It had happened three years ago, but then it was a simple informal consultation without any practical consequences on the country’s future. Today is likely to mark a date not to return to the history of Spain and beyond. On October 1 will be held in Catalonia for Catalan independence referendum: a vote deemed unconstitutional by the Madrid government and that is already tearing the unity and democratic Iberian held even before they open the ballot boxes. In recent weeks, the Spanish Civil Guard raided a number of government offices in Barcelona sequestering material useful for Sunday’s referendum and arrested 14 executives Catalan close to the administration, including Josep Maria Jovè, the right arm of the vice president of Catalonia. The police also entered the Economic Affairs, Foreign Affairs and Presidency of the regional executive. The agents seized about 10 million electoral cards.
The Civil Guard’s actions triggered protests in the streets of hundreds of demonstrators defending the Catalan government and the referendum against the Spanish “occupation forces” contested by banners and choirs. And on twitter, the Catalan government has increased its dose: “Citizens are called on October 1 to defend democracy from a repressive and intimidating regime.”
But Iberian Prime Minister Mariano Rajoy defended his government’s measures: “We are protecting the rights of the Spanish, the magistrate has voted against the referendum, as democracy is the duty to enforce the sentence.” And from Brussels, the European Union has stood beside Madrid: “We respect the constitutional order of Spain as is the case with every constitution of the Member States”, was the thought expressed by Margaritis Schinas, spokeswoman of the European Commission.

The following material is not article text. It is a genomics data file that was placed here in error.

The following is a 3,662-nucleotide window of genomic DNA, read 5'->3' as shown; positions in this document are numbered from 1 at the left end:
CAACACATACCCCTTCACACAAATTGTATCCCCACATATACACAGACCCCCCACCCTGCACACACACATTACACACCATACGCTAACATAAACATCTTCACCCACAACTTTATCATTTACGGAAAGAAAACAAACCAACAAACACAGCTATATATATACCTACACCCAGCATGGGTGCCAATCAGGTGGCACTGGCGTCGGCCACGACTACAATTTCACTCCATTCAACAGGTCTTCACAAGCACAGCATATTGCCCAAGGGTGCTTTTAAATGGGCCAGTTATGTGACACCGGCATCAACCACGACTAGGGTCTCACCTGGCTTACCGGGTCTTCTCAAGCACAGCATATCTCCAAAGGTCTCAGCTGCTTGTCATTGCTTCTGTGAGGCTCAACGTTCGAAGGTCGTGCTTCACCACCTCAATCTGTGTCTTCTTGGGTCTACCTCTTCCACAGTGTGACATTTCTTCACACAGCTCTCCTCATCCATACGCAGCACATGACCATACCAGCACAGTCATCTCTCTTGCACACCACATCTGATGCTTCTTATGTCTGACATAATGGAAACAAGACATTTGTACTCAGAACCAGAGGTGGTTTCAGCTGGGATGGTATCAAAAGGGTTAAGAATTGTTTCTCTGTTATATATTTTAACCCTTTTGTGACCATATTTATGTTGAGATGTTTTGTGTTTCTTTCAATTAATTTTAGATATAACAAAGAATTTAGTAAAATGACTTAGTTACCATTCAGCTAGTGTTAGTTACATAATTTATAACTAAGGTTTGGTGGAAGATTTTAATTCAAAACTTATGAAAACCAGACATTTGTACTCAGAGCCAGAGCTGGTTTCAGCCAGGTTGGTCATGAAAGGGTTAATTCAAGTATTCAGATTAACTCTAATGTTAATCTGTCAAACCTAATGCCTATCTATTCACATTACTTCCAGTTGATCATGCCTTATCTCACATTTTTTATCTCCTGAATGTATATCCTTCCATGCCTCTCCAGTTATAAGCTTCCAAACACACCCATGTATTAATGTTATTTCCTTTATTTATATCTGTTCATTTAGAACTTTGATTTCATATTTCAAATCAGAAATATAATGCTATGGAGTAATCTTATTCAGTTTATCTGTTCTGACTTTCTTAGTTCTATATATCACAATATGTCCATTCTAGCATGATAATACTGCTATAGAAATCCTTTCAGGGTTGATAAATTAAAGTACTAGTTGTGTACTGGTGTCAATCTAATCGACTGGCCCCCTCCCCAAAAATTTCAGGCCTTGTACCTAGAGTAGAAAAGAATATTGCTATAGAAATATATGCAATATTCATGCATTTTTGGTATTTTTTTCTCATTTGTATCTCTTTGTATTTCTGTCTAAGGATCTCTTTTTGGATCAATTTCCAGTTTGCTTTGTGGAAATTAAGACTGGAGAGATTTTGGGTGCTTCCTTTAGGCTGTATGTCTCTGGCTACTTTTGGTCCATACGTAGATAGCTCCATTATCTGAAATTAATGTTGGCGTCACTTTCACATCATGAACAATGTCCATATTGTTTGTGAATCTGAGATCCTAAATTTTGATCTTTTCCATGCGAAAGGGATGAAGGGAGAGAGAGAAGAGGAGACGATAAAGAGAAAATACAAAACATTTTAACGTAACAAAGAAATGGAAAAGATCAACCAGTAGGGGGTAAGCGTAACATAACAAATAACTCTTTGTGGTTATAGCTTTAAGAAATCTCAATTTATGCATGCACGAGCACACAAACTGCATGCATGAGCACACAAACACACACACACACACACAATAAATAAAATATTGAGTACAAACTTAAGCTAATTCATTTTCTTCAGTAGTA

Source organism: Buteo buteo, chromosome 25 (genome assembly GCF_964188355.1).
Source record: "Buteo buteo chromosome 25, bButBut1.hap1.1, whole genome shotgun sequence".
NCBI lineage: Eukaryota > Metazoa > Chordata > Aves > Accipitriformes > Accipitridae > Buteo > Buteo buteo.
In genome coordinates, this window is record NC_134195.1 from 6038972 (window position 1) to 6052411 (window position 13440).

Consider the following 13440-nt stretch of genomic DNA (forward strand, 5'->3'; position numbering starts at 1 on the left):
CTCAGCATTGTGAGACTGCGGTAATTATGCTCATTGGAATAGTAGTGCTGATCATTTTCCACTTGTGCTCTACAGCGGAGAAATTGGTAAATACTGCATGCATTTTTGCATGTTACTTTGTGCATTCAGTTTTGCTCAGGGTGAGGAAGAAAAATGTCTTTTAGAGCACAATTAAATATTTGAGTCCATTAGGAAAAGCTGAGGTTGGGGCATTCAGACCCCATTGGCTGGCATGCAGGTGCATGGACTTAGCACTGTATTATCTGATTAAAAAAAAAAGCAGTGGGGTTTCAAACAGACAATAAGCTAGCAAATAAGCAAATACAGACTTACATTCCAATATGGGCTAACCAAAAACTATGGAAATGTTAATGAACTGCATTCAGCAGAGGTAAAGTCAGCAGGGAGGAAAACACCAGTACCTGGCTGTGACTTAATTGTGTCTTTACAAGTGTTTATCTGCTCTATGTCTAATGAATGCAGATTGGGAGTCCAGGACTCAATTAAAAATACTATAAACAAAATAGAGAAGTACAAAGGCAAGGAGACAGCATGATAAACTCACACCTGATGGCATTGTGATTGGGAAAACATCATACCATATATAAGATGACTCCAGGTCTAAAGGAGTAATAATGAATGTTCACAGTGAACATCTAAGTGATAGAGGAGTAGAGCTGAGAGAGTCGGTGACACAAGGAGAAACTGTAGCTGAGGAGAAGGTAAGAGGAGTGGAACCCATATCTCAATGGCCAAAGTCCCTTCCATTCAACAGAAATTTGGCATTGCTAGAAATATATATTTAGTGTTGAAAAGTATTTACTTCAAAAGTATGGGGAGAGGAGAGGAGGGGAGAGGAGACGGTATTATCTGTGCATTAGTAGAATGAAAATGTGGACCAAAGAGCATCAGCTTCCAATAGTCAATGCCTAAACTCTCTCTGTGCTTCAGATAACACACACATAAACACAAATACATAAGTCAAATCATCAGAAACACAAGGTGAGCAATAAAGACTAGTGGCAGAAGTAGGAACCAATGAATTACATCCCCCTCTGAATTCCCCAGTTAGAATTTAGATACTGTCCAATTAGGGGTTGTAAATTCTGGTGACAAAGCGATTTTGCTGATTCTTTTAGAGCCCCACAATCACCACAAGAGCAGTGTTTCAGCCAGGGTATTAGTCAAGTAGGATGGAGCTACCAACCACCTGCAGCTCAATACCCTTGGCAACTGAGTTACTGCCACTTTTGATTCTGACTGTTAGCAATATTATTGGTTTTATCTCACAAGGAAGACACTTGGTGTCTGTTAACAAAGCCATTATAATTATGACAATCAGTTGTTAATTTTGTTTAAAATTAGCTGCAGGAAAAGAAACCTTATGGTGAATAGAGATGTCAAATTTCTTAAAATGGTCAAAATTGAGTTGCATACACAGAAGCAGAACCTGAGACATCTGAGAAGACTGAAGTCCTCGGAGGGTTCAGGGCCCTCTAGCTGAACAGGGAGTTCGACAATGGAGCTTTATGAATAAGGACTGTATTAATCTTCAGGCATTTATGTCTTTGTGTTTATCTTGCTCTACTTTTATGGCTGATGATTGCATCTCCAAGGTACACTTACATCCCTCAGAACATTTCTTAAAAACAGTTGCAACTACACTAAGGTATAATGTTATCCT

However, there is more, as the Spanish General Prosecutor has moved to prevent the Sunday vote from being taken seriously. The magistrates have in fact ordered the Catalan police to identify all heads of public offices (such as school leaders) involved in various degrees in voting operations and have also decided to seal the polls for the referendum urns. In addition, nearly 10 million electoral cards have been seized, although it is still unclear where the polls are now. According to El Pais they are located outside Catalonia, according to a Catalan leader they are in Barcelona.
In any case, as the Spanish President Carlos Puigdemont argued, the referendum will also be valid even without reaching the quorum, so there will be no need for a minimum number of voters. At this point, the pre and post referendum scenarios are overwhelming: you do not know if you will vote, how you will vote and what will happen next.
Catalan self-determination is a theme that has been dragging for decades in Spanish history, although Catalonia has its hymn, its language and its flag. The origin of independence has a precise date, on September 11, 1714: during the secession war, the Catalan army of Barcelona was defeated by the Bourbons after 14 months of siege. From that date, that day became the national holiday of the Catalan community (“The Diada Nacional de Catalunya”, “The National Day of Catalonia”) and during the matches of Barcelona at the Camp Nou at 17.14 minutes from the booths hang up and scream in favor of autonomy. During the twentieth century, during the franchism, any reference to Catalan independence was abolished and only in 1979 Catalonia was recognized as autonomous Community of Spain.
In recent years popular popularization towards a separation from Madrid has grown more and more, reaching 50.6% according to a 2013 poll. It is enough to think that during Barcelona’s Juventus on 12 September, two banners appeared on the stadium’s stands unambiguous: “SOS democracia!” and “Welcome to the Catalan Republic”.
“Mès que un club”, says the slogan of the fans of Barça. Sunday could be said “Més que un referendum”.